There is something called "A Problem Statement". No this is not a 20 page business requirement document. Its a single (at most two) line statement that describes what a customer is trying to solve. Believe me the ones who can not give it, don't know what they are doing. With repetitive refinements these are some typical problems you get:
- To speed up our company's web-site's responses.
- To stop our application getting bogged down under heavy load.
- To exercise stocks under xx Milli-seconds.
- To bring the application back up with x% of data loss with in 't' minutes.
Why a Problem Statement is important?
Nah.. I am not a qualified MBA but I will tell you a story. A business analyst comes to Engineering and asks for a Cassette player for a Car so that the customer can play his songs. Engineering builds it and the player gets integrated in the car. Analyst is happy. Customer is happy and the Analyst moves on (gets a promotion). But was he/she right? No. Because the Customer never asked him to get him a Cassette player. What he really meant was "I need a way to play my favorite music while I drive". So what happens? Cassette players gets outdated and we build CD players. In a few years we build MP3 players and so on. And if not cautious you could end up driving a car with a Cassette player, a CD player and a MP3 player. Believe me its a bad car.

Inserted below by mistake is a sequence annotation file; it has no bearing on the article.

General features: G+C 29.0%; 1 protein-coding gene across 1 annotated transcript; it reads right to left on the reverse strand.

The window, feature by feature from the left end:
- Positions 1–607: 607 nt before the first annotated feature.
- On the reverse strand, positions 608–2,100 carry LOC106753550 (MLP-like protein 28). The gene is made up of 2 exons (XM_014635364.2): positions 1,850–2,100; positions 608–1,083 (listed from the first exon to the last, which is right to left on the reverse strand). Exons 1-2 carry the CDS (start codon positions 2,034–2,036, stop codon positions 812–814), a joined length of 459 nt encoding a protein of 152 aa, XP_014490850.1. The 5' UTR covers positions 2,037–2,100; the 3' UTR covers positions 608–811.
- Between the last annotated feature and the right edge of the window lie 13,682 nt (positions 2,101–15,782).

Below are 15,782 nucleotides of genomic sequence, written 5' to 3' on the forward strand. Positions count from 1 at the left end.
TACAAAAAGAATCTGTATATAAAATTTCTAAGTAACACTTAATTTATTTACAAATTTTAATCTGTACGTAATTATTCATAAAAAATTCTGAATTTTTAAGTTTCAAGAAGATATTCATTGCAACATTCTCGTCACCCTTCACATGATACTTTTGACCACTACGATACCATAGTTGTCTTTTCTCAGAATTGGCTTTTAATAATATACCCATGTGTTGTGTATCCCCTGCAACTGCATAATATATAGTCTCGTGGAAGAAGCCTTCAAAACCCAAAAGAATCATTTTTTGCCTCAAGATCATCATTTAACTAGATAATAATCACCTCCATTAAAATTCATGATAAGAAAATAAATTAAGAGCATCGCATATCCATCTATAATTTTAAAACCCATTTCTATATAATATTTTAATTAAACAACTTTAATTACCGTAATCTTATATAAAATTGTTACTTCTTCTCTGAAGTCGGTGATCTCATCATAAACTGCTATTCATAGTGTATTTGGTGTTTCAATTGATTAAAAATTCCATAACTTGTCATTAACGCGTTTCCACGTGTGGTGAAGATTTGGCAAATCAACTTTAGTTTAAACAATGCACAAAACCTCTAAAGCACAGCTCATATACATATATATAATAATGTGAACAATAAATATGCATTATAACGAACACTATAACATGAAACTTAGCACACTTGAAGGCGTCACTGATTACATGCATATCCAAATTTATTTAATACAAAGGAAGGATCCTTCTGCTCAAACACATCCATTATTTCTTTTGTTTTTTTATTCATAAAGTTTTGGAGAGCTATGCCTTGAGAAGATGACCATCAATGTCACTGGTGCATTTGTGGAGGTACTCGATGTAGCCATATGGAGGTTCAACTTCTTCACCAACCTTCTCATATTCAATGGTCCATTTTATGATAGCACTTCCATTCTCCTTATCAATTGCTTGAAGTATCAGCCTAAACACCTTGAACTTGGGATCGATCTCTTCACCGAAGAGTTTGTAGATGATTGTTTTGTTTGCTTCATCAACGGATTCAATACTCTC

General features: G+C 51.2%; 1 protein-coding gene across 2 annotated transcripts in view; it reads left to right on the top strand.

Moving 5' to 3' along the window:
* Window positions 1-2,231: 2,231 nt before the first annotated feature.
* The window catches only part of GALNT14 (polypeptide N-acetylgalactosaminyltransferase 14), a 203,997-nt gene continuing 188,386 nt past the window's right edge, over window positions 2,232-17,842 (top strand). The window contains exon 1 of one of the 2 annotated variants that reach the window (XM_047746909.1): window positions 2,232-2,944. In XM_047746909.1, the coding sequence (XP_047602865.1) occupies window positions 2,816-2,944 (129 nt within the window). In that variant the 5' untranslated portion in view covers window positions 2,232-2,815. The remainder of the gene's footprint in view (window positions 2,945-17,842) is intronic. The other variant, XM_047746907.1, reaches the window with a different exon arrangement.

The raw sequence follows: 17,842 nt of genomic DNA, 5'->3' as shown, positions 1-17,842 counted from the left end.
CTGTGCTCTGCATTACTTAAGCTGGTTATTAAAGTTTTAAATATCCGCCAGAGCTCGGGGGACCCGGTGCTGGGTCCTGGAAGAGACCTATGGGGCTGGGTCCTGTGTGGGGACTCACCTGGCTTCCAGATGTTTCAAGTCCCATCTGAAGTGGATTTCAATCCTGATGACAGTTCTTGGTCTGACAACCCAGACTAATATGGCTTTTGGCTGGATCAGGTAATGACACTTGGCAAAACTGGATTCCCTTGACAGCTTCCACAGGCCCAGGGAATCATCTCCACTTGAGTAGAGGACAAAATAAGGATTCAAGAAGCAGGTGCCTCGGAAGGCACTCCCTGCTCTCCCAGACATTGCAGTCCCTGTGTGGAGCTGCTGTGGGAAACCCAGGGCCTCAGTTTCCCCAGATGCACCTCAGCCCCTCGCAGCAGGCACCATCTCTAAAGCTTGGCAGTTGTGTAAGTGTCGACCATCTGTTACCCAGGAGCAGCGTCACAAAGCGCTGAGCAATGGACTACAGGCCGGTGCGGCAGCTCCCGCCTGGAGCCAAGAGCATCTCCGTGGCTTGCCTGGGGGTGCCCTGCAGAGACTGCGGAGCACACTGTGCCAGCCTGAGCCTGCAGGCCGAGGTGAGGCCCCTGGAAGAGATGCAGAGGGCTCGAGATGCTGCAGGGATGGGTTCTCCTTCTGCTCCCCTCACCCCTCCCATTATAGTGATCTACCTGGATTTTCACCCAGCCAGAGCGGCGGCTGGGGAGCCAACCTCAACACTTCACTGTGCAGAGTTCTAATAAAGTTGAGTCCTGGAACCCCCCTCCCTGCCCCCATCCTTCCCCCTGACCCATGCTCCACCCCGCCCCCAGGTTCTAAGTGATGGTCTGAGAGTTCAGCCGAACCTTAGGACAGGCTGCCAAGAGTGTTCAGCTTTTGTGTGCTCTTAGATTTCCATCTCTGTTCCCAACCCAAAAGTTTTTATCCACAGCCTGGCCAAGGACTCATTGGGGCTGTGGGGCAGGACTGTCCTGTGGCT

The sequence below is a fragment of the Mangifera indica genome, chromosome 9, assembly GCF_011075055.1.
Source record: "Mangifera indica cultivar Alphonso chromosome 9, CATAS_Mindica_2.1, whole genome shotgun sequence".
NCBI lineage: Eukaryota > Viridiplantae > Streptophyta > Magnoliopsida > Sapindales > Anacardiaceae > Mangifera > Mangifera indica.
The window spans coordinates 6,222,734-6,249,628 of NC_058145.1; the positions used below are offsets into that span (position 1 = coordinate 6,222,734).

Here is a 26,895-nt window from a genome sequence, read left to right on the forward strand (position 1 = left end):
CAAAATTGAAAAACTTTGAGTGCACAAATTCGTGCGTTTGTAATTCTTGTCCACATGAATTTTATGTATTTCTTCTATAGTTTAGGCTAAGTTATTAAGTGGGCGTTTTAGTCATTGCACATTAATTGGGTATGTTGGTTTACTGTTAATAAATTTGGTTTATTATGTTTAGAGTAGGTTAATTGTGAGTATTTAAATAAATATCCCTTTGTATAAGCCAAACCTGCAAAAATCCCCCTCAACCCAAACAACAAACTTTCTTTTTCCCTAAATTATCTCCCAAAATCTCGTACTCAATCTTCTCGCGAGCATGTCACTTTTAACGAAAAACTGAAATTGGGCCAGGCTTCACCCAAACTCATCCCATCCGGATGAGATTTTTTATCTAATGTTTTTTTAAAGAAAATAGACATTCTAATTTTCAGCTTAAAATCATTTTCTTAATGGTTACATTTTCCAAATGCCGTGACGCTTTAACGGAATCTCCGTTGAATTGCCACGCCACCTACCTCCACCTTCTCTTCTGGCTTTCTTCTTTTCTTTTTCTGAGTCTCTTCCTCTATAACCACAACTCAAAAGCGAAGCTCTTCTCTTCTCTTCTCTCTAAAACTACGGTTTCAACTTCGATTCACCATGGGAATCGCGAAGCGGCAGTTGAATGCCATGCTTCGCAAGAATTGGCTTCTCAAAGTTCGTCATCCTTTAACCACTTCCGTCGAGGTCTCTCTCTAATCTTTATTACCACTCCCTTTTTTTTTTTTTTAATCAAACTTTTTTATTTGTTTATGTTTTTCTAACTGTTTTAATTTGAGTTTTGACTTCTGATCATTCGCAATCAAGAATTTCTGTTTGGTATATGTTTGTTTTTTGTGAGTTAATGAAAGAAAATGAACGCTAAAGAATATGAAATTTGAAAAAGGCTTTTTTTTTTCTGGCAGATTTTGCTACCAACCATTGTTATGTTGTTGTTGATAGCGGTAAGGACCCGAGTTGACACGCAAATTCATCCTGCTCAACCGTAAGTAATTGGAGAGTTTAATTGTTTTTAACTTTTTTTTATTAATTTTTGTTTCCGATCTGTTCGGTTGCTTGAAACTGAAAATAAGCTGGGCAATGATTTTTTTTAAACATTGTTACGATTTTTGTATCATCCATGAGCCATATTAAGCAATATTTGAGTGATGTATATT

So whats wrong?
The baggage is wrong. Engineering ends up supporting features that has no revenue potential. The better solution is you gave the Customer a Cassette Player in '80s because that was what technologically possible then. In '90s your car only offers a CD player and so on. And in turn you assist a parallel industry or professional services who provide you gadgets to convert your Cassettes to MP3s. The continuous refactoring of your product is as important as providing solutions to the problems. So never lose the Problem Statement. Its not the cassette but the music what Customers are really paying for.